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One Step Further May Not Get One Dollar Further From County

 

By SCOTT D. YOST

July 10, 2014

One Step Further may have to take a big step back in the future.

 

Guilford County just funded the nonprofit to the tune of $120,000 in the new county budget, even though the group no longer serves the purpose for which the county has been paying it, and some commissioners say this is likely the last year the organization will get county funding.

 

In the past, the county has paid for the group to take referrals of juvenile delinquents from Guilford County’s Pretrial Services division – youth who would otherwise be kept in jail if not under the supervision of One Step Further.  However, One Step Further no longer gets any referrals from Pretrial Services, but the county gave them the same amount of money it has been giving them for years.

 

Advocates of funding the group say Guilford County benefits in other ways from One Step Further’s services – though everyone acknowledges that the original reason for the funding is no longer in effect.

 

In addition to the $100,000 that the group gets to work with troubled youths and keep them out of jail, One Step Further also received $20,000 in county money in the new budget for mediation services to help settle disputes before they go to court.  Money for those services was included in the manager’s recommended budget and that funding hasn’t been called into question the way the $100,000 for other court services has been.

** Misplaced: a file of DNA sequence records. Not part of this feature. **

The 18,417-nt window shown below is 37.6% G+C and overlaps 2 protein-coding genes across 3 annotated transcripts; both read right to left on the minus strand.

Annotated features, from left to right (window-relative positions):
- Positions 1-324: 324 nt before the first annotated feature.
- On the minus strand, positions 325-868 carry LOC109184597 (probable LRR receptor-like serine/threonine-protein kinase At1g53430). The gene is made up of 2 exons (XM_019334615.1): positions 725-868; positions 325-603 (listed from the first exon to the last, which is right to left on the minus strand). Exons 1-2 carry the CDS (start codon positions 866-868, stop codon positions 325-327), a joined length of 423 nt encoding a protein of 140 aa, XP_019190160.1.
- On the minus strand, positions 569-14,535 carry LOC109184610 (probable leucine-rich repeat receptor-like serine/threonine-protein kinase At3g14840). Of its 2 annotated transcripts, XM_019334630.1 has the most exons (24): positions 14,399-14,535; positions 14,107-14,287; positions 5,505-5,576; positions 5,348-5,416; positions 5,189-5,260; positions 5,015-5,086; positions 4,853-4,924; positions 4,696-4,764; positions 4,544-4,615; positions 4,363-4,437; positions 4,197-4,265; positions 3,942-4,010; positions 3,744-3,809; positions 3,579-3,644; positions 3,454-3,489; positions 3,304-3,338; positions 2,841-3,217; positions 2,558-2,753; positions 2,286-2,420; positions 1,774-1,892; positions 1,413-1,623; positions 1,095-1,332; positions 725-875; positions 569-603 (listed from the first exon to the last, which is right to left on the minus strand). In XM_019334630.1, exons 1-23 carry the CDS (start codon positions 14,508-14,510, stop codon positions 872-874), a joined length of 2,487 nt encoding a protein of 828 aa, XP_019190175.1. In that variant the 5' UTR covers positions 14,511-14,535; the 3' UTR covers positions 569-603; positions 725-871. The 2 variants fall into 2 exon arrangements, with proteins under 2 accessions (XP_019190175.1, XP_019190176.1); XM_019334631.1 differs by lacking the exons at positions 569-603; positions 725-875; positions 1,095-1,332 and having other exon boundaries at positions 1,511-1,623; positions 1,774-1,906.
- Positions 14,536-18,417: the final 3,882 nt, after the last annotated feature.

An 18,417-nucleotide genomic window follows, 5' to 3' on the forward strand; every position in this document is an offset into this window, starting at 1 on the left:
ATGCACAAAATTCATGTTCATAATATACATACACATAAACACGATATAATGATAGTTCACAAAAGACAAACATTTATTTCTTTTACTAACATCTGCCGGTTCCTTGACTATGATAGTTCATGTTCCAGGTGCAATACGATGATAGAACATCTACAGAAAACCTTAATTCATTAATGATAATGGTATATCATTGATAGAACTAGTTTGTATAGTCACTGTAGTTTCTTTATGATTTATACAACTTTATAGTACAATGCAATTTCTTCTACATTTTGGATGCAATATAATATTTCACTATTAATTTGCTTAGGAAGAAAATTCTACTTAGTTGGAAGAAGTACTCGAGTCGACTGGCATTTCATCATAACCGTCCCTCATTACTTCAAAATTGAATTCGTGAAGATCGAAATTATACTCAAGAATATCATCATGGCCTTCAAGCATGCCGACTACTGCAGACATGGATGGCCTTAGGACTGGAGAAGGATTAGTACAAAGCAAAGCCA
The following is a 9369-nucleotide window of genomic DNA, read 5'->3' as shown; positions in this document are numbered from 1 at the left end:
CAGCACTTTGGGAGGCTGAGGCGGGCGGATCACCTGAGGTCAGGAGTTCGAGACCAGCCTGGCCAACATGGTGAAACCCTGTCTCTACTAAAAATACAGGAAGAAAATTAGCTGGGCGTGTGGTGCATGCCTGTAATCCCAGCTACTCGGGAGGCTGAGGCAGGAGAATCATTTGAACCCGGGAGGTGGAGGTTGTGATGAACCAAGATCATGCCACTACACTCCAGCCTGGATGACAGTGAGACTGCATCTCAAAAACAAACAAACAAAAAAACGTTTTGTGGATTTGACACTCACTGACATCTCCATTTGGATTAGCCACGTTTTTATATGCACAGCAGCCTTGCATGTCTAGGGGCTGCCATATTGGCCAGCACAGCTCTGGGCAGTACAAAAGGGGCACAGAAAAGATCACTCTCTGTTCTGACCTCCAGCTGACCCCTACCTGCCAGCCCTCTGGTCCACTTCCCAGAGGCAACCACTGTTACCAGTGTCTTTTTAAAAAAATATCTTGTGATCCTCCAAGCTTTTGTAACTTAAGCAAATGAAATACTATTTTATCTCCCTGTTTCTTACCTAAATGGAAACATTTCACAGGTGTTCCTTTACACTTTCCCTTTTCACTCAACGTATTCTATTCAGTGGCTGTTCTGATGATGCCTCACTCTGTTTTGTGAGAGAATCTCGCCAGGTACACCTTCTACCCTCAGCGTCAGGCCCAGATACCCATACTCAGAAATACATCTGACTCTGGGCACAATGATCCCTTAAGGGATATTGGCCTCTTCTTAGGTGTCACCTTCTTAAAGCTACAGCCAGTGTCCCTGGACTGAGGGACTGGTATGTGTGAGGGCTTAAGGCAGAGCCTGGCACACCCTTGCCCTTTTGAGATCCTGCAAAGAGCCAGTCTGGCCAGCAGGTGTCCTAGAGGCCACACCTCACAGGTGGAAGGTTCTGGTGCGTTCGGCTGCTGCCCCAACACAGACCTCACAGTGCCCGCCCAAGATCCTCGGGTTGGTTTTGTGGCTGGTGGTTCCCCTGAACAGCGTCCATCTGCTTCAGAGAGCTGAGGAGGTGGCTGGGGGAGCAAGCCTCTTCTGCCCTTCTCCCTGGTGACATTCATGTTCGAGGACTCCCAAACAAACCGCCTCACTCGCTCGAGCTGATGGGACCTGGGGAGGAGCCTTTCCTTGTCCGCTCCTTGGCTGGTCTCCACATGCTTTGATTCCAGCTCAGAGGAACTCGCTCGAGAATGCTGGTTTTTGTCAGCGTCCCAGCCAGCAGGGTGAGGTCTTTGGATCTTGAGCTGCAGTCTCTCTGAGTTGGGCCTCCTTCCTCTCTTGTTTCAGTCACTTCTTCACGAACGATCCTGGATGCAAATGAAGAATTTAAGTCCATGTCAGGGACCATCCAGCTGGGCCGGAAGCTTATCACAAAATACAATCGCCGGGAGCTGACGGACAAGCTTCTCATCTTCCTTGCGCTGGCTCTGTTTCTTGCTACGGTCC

One Step Further, which is run by Greensboro City Councilmember and former Mayor Yvonne Johnson, was established in 1982 to help juveniles in trouble with the criminal justice system.  Despite the $100,000 from the Guilford County Board of Commissioners in the new 2014-2015 county budget, the commissioners have continued to ask a lot of questions about whether the group is delivering a needed service – and several commissioners say they expect the recent funding to be the last money the group gets from the county.

 

One Step Further’s promotional material states that the nonprofit “recommends sentencing options for adults and juveniles, and provides mediation services, life skills/conflict resolution classes, juvenile work sites for unpaid community service and victim restitution, and opportunities for juveniles and their families to resolve conflicts positively.”

 

The group got  $120,000 from the commissioners this year, even though Guilford County Manager Marty Lawing only recommend $20,000 for mediation services.  A few days before the budget was adopted, Chairman of the Guilford County Board of Commissioners Bill Bencini told the Rhino Times that the $100,000 for One Step Further wasn’t in the budget, but Bencini said that it was one of the few things that could get added at the last minute.

 

An effort by Democratic Commissioners Ray Trapp and Carolyn Coleman got that money put into the budget with some 11th-hour politicking, but many questions about the service the group is providing remained.

 

At  $120,000, One Step Further got more county funding than almost any other nonprofit that the county funds, yet county staff say Guilford County doesn’t use the services at all for a variety of reasons.